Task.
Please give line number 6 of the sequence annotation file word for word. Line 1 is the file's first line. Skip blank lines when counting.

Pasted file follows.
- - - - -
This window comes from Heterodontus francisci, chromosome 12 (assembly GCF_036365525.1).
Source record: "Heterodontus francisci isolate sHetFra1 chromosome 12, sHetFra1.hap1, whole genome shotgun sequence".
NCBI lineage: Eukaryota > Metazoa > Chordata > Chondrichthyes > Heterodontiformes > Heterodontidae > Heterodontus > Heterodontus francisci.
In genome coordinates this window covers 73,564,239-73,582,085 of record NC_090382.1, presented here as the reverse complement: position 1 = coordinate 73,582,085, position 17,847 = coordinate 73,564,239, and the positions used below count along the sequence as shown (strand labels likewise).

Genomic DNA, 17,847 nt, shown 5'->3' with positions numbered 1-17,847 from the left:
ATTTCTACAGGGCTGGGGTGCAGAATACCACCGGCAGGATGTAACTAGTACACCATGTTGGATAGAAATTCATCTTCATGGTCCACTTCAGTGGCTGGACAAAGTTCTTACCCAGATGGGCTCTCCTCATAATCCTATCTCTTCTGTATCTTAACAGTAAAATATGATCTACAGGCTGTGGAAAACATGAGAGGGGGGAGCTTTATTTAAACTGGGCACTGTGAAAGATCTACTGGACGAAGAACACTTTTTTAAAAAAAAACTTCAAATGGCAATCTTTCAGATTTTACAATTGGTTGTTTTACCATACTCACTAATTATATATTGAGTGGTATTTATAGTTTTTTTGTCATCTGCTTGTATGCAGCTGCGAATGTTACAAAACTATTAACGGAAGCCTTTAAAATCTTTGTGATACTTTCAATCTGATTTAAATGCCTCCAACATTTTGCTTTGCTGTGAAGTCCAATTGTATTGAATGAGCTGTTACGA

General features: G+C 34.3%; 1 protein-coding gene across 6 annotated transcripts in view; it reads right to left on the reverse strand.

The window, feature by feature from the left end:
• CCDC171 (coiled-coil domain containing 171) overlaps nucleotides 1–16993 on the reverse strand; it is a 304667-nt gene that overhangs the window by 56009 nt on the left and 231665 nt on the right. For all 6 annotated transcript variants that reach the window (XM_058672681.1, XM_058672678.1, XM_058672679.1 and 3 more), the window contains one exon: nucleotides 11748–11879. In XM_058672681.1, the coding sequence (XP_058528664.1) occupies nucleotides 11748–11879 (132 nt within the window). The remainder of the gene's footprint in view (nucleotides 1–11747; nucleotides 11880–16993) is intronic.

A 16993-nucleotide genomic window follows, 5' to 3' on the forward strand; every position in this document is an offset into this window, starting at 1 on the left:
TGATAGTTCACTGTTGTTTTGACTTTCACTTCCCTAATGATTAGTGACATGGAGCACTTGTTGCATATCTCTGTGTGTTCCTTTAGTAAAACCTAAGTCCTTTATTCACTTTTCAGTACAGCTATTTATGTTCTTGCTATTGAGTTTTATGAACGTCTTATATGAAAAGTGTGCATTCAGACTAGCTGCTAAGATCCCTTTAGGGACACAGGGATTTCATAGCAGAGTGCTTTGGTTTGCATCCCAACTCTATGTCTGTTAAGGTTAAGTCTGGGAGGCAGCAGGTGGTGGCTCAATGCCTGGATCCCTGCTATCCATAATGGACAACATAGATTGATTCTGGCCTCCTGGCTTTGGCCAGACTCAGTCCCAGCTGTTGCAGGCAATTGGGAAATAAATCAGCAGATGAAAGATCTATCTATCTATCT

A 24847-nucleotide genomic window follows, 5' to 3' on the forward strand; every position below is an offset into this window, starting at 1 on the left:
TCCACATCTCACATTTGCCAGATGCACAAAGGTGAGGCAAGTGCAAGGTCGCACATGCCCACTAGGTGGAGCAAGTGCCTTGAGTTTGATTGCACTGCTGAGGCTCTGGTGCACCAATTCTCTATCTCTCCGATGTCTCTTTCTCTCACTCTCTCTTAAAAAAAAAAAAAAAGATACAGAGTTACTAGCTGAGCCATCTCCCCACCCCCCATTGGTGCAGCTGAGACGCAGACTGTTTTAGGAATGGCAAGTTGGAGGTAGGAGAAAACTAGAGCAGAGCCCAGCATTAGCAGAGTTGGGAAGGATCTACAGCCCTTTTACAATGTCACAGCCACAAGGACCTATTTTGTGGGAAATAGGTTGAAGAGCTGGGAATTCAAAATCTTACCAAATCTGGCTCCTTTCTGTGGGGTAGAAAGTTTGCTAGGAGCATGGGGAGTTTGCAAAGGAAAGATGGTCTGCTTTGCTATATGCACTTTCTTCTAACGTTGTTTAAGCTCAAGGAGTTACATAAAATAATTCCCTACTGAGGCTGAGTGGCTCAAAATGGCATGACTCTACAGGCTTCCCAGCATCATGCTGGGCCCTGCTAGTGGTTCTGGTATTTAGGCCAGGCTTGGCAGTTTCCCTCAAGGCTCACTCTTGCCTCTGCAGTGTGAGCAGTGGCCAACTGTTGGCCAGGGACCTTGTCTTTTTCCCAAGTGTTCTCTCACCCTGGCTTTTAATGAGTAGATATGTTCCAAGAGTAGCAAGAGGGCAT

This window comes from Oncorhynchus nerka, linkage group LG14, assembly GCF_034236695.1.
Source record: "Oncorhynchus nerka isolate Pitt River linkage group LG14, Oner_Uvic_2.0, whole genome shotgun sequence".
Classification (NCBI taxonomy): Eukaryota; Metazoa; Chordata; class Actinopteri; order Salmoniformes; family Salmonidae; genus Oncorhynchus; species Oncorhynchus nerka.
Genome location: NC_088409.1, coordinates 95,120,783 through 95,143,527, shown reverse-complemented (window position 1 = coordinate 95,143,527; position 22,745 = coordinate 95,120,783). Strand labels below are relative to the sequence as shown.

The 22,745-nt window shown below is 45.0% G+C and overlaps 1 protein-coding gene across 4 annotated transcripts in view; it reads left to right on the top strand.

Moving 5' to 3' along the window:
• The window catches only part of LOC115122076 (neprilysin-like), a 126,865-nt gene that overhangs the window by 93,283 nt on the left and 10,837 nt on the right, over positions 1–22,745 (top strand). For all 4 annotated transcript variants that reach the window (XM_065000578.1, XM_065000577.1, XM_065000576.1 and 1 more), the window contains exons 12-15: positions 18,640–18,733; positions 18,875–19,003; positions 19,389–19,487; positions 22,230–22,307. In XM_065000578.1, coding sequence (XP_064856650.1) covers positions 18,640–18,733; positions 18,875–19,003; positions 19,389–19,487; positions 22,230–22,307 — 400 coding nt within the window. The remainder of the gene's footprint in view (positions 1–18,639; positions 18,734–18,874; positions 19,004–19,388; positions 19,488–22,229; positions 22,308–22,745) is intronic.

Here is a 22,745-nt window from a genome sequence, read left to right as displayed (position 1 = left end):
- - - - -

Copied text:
ATTTCTACAGGGCTGGGGTGCAGAATACCACCGGCAGGATGTAACTAGTACACCATGTTGGATAGAAATTCATCTTCATGGTCCACTTCAGTGGCTGGACAAAGTTCTTACCCAGATGGGCTCTCCTCATAATCCTATCTCTTCTGTATCTTAACAGTAAAATATGATCTACAGGCTGTGGAAAACATGAGAGGGGGGAGCTTTATTTAAACTGGGCACTGTGAAAGATCTACTGGACGAAGAACACTTTTTTAAAAAAAAACTTCAAATGGCAATCTTTCAGATTTTACAATTGGTTGTTTTACCATACTCACTAATTATATATTGAGTGGTATTTATAGTTTTTTTGTCATCTGCTTGTATGCAGCTGCGAATGTTACAAAACTATTAACGGAAGCCTTTAAAATCTTTGTGATACTTTCAATCTGATTTAAATGCCTCCAACATTTTGCTTTGCTGTGAAGTCCAATTGTATTGAATGAGCTGTTACGA